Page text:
The Department of Chemical and Biomolecular Engineering at the University of Tennessee, Knoxville, continues to make dramatic strides in national leadership in chemical engineering education and research. I don’t like to focus on rankings, but for the first time ever, we have moved in to the top 40 of public university chemical engineering programs, achieving 39th in the U.S. News and World Report 2019 rankings. Evidently, our hard work over the past ten years is paying off with higher national visibility, ultimately greatly benefiting our students and alumni network.
Speaking of students, with approximately 65 full-time PhD students and 425 undergraduate students, we have the largest student body in the history of the department. Furthermore, with 19 instructional and research faculty, we have the largest number of educators housed within the department since the 1980s. Our research profile continues to ascend, with expenditures and publications likewise rising.
In spring of 2018, we added two new members to our Hall of Fame. Joining Professor John Prados—our inaugural inductee in 2016—and subsequent inductees Michael T. Harris and James B. Porter Jr., are two alumni who have been employed at Eastman Chemical Company for over 70 years combined: Mark Cox (’89, BS) and Stephen Crawford (’87, BS). We are very grateful to have such esteemed alumni in executive management positions at a company that is internationally recognized for its leadership and innovation in the chemical industry.
Professor Emeritus Charlie Moore was inducted into Control magazine’s Process Automation Hall of Fame, and Gibson Chair Stephen Paddison was appointed as a fellow of the Royal Society of Chemistry. Furthermore, UT-ORNL Governor’s Chair for Biorefining Art Ragauskas received AIChE’s 2017 Professional Achievement Award for innovations in green process engineering.
Our faculty continue to achieve research milestones and garner major national awards. Each of our last four assistant professor hires has won a prestigious NSF CAREER Award during the past two years, bringing our total number of faculty members to have achieved this award to six. Also, our UT-ORNL Governor’s Chair for Electrical Energy Conversion and Storage Tom Zawodzinski’s project, Reversible Fuel Cells for Long-Duration Storage, was chosen by the US Department of Energy as one of 10 recipients of Advanced Research Projects Agency–Energy grants.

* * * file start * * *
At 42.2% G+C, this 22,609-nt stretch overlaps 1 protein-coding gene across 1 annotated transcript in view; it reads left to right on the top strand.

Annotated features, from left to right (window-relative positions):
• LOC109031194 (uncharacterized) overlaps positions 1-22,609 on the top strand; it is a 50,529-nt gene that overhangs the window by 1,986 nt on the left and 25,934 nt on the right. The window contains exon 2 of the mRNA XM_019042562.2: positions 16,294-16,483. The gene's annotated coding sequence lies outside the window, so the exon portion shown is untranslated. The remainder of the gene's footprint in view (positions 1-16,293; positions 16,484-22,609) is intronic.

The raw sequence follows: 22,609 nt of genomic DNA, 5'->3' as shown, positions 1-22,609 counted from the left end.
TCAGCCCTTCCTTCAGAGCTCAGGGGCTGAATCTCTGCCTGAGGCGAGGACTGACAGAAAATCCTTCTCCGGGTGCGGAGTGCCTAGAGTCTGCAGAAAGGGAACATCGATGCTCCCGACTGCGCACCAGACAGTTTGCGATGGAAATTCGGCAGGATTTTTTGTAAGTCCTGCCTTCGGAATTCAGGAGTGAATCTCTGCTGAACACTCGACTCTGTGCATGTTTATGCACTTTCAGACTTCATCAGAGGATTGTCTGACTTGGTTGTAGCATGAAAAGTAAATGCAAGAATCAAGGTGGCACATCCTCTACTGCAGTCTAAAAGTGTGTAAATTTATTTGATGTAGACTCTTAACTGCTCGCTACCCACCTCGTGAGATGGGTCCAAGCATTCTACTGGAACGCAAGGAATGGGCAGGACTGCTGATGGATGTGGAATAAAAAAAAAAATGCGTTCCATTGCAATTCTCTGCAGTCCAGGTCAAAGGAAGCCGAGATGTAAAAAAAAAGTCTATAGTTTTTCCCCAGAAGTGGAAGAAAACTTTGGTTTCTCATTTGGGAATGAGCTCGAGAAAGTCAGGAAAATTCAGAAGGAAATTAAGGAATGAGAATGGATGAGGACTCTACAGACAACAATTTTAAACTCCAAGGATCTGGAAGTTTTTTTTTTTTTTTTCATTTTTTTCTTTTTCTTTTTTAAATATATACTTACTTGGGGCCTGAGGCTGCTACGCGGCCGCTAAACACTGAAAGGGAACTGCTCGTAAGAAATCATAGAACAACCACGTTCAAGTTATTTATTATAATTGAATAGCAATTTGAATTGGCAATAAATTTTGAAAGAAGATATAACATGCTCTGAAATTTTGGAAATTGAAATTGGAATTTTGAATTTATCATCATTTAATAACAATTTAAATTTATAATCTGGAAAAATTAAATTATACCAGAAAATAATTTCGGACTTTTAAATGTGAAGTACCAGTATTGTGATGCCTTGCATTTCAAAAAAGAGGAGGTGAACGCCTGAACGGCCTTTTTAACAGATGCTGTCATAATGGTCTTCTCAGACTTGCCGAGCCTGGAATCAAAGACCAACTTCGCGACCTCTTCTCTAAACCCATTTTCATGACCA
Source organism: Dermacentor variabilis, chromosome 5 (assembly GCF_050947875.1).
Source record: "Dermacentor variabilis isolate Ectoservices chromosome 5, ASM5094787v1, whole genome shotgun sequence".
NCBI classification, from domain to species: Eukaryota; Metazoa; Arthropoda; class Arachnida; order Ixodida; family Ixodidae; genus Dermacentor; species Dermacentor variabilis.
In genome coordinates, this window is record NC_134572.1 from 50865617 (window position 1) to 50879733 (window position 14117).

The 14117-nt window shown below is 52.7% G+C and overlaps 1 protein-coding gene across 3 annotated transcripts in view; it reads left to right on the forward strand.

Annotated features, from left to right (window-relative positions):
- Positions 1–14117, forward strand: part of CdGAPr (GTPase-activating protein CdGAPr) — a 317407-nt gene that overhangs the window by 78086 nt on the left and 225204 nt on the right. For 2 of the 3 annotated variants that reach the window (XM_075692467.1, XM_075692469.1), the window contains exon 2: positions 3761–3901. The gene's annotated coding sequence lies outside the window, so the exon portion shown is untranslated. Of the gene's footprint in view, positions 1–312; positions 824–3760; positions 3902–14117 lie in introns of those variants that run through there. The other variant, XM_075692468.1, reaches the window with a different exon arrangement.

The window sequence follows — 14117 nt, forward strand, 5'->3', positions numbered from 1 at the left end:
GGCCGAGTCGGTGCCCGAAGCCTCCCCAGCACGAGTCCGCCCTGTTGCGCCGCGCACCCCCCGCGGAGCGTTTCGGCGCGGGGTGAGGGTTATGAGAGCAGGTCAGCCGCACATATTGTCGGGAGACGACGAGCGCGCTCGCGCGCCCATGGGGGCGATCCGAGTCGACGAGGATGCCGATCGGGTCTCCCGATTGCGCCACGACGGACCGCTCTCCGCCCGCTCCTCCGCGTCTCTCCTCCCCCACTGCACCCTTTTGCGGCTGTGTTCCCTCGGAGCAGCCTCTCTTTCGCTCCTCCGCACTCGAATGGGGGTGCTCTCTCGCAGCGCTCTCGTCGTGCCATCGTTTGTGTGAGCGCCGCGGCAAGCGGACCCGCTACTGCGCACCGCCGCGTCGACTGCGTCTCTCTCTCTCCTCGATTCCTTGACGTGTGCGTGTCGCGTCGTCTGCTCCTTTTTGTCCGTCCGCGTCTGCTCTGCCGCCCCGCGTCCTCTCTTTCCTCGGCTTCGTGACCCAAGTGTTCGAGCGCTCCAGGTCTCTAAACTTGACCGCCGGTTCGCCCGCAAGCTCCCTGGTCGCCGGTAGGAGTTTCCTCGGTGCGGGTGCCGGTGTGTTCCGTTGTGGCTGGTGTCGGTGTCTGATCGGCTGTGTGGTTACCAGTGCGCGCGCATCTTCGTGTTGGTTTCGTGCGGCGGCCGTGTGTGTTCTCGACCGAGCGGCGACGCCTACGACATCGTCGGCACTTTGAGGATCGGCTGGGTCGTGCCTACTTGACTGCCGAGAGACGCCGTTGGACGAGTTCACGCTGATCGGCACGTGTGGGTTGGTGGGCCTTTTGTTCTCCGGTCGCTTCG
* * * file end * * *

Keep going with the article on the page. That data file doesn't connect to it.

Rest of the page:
Lastly and most importantly, our outstanding body of students has also been recognized for their hard work and dedication. Senior Amany Alshibli was recognized for her academic achievement, leadership, and outstanding service with the highest student honor—the Torchbearer award. This is the second CBE student recipient in less than five years. Senior Christopher Neal was selected as a 2018–2019 Fulbright alternative for a study and research grant to Germany. Undergraduates Michele Christy, Katherine Krouse, Andy Skipper, and Alshibli, were awarded the Extraordinary Academic Achievement citation. The Chancellor’s Citation for Extraordinary Professional Promise was awarded to undergraduate students Jared Clements, Alshibli, and Neal, as well as doctoral students Nelly Cantillo Cuello, David DeSimone, and Brian Mendoza. A record number nine CBE students achieved chancellor’s citations, tops among all UT academic departments.
I am sincerely grateful to all our alumni, private donors, and corporate sponsors, especially Eastman Chemical Company, who have continuously supported CBE over the past ten years, thereby enabling us to have achieved the tremendous growth I mentioned above. We feel truly honored to have such a talented, generous, and dedicated group of supporters. With your help, we have now begun to be recognized for the superior education and research that our department excels at. Thank you for your support.
Granger and Beaman Distinguished University Professor
Head, Department of Chemical and Biomolecular Engineering